another on the San Augustine road under Colonel Morman, and the
other under Sandford on the Sand Hill road. Our horses were left tied in the
head of a hollow, about one-half mile from Morman's, on the San Augustine
road. Where Morman was placed, about one-half mile from Shelbyville,
the young pines were too thick to see any distance; the orders were to
wait until the foremost men reached Morman and then all to fire on the
line of men who would be in ten feet of them. They came along; Morman's
gun failed to fire and the next man took his place. Haley's gun was struck in
the lock and fired by the shot, and Haley lost his hat. When Lieut. Boulware
crossed the road he got Haley's hat. New blankets and provisions were
scattered in the road. The company then fired into the line and the
moderators ran. They went in the direction of Sandford's company, except
Haley, who ran straight on into Shelbyville. Sandford's guns missed fire
and the moderators scattered and went to their main body. The
regulators retired to their horses, sent information back to the command and
waited for re-inforcements, expecting an attack, but no attack was made as the
moderators went into the Teneha swamp to make their escape. The number
killed and wounded in this affair was never ascertained. This was in or about
the month of September, 1842.
We remained at our camp, watching an opportunity to attack the moderators,
some eight or ten days, having occasional skirmishes with small bodies
of the enemy. In one instance we went with a few men near the house of Mr.
Shoat, a few shots were fired and some of the enemy wounded. On the side of
the regulators there were no injuries. In this camp we remained receiving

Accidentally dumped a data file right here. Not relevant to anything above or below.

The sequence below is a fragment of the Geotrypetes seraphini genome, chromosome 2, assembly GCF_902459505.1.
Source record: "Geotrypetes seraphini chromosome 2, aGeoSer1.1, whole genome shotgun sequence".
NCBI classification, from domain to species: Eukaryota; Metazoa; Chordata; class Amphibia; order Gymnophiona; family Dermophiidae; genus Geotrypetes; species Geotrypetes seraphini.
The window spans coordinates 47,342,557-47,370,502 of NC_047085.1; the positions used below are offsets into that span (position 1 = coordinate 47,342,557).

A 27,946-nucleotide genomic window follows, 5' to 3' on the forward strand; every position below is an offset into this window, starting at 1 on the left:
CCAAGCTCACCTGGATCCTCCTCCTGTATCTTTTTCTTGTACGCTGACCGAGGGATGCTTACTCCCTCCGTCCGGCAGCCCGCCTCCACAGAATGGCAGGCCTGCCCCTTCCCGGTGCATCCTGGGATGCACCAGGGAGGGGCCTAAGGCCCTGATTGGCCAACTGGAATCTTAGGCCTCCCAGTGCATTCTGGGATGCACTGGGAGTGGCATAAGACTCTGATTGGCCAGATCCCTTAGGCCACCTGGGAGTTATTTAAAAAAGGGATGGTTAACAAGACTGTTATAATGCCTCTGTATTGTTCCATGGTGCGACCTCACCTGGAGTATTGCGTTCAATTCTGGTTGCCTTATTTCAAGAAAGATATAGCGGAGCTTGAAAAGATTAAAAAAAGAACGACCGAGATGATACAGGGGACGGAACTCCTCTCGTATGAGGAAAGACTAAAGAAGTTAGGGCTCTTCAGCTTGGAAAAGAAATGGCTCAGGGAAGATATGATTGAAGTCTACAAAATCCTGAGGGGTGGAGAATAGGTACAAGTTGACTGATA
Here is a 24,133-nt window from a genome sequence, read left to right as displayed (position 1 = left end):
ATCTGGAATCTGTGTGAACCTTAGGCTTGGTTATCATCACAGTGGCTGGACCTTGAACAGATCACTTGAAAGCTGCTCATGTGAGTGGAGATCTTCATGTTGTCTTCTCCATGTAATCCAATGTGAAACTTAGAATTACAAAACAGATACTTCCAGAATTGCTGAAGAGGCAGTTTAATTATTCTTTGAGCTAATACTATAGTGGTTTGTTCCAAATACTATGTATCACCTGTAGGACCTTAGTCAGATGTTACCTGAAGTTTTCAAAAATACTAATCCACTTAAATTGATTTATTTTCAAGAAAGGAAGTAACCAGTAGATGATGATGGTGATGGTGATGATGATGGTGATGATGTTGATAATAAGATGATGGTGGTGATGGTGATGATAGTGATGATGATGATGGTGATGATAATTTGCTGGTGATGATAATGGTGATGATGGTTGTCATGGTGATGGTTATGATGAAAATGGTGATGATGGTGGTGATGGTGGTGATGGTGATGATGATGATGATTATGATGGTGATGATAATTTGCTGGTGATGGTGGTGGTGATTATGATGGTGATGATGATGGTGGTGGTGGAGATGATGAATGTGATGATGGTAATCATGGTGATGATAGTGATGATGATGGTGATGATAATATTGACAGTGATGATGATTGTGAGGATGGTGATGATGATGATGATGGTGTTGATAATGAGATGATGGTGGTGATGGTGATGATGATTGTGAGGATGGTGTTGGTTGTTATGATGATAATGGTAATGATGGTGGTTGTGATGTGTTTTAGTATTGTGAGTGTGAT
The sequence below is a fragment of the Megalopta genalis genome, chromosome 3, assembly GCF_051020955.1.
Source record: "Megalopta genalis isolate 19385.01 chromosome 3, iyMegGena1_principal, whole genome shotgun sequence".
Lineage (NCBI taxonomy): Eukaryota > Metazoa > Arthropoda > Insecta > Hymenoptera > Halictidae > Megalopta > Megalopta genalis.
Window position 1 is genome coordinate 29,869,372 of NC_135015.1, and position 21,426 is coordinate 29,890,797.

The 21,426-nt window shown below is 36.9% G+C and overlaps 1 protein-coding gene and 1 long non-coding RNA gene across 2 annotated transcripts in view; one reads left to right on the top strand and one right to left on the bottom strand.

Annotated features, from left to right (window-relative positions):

information and advice from friends in San Augustine, until the day the militia
arrived, when we were disbanded and all returned to their homes.
At a meeting of the regulators I made a motion that the different counties
of the Republic be notified of what was going on with us and advised to
organize, arm and protect themselves. The letters were written by Colonel
Morman and C. T. Hilliard, and being received by these counties had a strong
effect. Upon this action the moderators called upon General Houston, president
of the Republic, and urged him to call out the militia, and stated that their
numbers had been reduced from two hundred and thirty to sixty-five and that
was their number when surrounded by the regulators in the thicket, after the
battle at Hilliards. General Houston anticipating the approach of Santa
Anna, and believing the discord between the citizens would enabl3 Santa Anna
to overrun the country, called out the militia, and placing them, to the number
of 1500 men, under the command of General James Smith, sent them to Shelby
county, when upon their arrival, the citizens laid aside their arms and went
home, and ended the war between the regulators and the moderators.
Middleton, John W. History of the regulators and moderators and the Shelby County war in 1841 and 1842, in the republic of Texas, with facts and incidents in the early history of the republic and state, from 1837 to the annexation, together with incidents of frontier life and Indian troubles, and the war on the reserve in Young County in 1857. Fort Worth, Texas. The Portal to Texas History. http://texashistory.unt.edu/ark:/67531/metapth2362/. Accessed July 6, 2015.